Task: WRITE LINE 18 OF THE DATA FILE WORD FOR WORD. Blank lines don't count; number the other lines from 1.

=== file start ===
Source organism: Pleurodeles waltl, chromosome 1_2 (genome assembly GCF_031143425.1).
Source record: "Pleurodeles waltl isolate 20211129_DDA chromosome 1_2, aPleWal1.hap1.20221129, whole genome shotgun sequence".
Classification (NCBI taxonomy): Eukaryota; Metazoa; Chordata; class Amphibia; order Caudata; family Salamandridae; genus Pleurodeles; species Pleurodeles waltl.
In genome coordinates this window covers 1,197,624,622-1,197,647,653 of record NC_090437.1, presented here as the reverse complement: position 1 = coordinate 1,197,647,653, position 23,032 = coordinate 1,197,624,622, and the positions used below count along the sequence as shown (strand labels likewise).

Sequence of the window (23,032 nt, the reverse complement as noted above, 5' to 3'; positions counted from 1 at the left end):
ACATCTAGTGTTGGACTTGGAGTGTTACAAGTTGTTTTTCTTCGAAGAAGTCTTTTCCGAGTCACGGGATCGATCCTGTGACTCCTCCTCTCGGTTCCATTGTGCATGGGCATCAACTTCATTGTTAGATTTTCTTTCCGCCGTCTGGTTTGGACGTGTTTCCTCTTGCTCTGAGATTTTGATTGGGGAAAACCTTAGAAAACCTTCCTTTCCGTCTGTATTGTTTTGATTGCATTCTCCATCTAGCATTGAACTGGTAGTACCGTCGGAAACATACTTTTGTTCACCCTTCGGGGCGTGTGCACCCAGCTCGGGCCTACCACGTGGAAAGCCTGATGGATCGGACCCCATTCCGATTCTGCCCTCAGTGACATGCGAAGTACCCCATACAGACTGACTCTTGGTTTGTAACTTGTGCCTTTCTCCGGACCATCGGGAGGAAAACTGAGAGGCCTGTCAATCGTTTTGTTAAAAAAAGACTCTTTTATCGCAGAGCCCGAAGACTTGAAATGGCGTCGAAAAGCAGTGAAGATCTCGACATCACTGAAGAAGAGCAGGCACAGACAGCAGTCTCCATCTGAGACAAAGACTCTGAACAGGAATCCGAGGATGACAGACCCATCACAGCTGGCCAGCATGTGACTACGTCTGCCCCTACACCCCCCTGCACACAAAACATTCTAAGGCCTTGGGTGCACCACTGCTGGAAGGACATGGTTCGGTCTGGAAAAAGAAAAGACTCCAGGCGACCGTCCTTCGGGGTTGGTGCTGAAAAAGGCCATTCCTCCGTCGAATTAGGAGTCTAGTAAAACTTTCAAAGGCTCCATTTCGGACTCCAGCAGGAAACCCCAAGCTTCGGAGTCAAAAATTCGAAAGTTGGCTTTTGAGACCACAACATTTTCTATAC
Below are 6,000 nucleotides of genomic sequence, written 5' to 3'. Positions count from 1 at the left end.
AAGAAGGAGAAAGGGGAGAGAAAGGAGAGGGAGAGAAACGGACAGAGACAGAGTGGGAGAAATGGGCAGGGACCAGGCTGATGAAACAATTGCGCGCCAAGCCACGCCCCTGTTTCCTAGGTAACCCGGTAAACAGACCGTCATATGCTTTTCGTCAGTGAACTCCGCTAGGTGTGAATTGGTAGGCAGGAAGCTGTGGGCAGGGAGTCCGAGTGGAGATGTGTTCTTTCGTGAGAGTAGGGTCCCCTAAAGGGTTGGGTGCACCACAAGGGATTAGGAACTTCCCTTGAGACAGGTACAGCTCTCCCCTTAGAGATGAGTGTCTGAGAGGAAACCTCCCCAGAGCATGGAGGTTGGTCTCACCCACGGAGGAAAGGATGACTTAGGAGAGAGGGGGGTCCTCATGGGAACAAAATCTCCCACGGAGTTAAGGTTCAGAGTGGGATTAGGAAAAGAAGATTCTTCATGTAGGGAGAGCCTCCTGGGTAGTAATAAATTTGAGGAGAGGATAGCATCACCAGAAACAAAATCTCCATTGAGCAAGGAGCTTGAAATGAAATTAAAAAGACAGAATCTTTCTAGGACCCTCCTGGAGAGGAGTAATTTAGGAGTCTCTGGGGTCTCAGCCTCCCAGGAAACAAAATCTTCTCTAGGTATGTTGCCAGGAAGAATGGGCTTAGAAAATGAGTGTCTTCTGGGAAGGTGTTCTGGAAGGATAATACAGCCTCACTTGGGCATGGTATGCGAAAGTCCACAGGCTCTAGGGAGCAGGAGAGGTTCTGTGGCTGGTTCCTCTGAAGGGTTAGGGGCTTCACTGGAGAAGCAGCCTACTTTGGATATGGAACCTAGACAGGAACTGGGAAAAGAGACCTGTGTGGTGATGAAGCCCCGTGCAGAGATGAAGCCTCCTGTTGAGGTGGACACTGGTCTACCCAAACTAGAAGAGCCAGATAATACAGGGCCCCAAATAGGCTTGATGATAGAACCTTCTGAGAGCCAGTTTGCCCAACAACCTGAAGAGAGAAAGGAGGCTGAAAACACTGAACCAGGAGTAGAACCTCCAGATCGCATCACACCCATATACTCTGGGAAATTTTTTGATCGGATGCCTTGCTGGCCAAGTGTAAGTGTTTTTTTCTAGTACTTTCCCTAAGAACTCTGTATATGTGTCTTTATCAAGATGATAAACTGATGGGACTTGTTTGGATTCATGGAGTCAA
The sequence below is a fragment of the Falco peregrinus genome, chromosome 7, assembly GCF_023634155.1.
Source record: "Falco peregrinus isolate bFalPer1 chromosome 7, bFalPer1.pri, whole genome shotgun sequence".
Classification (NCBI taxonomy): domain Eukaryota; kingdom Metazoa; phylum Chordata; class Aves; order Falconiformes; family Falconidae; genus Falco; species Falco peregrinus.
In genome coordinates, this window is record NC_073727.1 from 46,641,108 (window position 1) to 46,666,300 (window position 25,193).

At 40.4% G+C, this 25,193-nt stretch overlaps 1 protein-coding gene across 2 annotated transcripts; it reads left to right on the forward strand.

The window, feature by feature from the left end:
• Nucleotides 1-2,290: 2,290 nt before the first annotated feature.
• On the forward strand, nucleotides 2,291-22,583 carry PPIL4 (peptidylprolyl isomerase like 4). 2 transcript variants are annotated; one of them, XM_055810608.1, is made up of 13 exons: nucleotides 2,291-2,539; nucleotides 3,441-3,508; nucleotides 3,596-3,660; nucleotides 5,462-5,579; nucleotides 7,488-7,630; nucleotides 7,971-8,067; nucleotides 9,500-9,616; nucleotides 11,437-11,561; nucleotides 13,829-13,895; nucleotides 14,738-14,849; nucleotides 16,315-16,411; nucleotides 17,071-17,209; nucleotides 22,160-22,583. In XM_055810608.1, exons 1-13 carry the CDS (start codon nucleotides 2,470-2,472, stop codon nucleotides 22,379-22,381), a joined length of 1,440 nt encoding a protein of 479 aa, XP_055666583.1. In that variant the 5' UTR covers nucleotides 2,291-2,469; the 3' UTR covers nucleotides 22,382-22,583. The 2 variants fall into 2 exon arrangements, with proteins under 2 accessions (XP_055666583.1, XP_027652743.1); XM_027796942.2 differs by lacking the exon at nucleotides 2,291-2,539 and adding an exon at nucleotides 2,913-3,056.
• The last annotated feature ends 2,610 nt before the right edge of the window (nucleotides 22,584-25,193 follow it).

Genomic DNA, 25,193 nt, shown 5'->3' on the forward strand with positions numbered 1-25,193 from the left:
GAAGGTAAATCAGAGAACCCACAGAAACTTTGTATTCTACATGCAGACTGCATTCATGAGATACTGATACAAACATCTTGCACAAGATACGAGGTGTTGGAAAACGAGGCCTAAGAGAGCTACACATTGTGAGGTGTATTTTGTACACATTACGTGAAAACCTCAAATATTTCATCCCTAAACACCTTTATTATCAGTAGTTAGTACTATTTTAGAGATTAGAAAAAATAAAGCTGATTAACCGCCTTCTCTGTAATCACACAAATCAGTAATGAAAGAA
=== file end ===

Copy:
Genomic DNA, 25,193 nt, shown 5'->3' on the forward strand with positions numbered 1-25,193 from the left: